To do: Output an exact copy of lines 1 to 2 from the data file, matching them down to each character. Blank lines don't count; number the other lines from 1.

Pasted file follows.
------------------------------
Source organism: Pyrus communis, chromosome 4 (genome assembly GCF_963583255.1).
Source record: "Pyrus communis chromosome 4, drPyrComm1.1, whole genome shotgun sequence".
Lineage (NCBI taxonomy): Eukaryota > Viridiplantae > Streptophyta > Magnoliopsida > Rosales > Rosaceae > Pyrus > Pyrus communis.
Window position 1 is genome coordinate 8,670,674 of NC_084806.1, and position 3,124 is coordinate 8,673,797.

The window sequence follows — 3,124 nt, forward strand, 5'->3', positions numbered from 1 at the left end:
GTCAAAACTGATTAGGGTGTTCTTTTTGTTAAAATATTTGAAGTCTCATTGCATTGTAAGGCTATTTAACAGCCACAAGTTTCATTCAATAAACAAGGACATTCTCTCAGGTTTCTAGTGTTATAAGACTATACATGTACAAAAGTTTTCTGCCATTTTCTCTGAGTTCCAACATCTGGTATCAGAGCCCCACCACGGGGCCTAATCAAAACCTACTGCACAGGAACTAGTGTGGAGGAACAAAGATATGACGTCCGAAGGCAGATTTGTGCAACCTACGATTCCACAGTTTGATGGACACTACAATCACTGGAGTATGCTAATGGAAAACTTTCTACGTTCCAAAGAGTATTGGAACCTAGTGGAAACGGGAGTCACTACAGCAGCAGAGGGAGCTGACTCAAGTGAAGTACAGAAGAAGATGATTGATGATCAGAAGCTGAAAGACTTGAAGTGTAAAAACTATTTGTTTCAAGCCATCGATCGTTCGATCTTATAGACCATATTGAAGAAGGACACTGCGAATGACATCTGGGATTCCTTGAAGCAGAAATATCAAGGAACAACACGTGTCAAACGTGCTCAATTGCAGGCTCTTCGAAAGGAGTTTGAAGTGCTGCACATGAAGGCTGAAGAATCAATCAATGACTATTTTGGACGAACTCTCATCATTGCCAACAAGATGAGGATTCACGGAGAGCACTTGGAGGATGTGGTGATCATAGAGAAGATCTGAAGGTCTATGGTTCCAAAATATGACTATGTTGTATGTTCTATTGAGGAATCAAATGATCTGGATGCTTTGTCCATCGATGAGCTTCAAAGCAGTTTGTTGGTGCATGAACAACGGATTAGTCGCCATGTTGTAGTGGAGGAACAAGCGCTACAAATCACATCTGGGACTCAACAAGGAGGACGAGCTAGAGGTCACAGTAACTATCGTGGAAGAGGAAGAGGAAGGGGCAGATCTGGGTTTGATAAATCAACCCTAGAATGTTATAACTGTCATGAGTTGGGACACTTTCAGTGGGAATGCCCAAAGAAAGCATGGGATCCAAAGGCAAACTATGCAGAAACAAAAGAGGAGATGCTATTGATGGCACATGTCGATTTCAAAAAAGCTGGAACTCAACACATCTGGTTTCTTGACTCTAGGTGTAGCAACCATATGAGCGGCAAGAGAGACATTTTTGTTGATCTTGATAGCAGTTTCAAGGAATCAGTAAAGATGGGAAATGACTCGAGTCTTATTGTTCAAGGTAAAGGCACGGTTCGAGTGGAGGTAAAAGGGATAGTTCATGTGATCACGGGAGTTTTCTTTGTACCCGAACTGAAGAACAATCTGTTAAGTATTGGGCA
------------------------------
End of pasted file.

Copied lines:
Source organism: Pyrus communis, chromosome 4 (genome assembly GCF_963583255.1).
Source record: "Pyrus communis chromosome 4, drPyrComm1.1, whole genome shotgun sequence".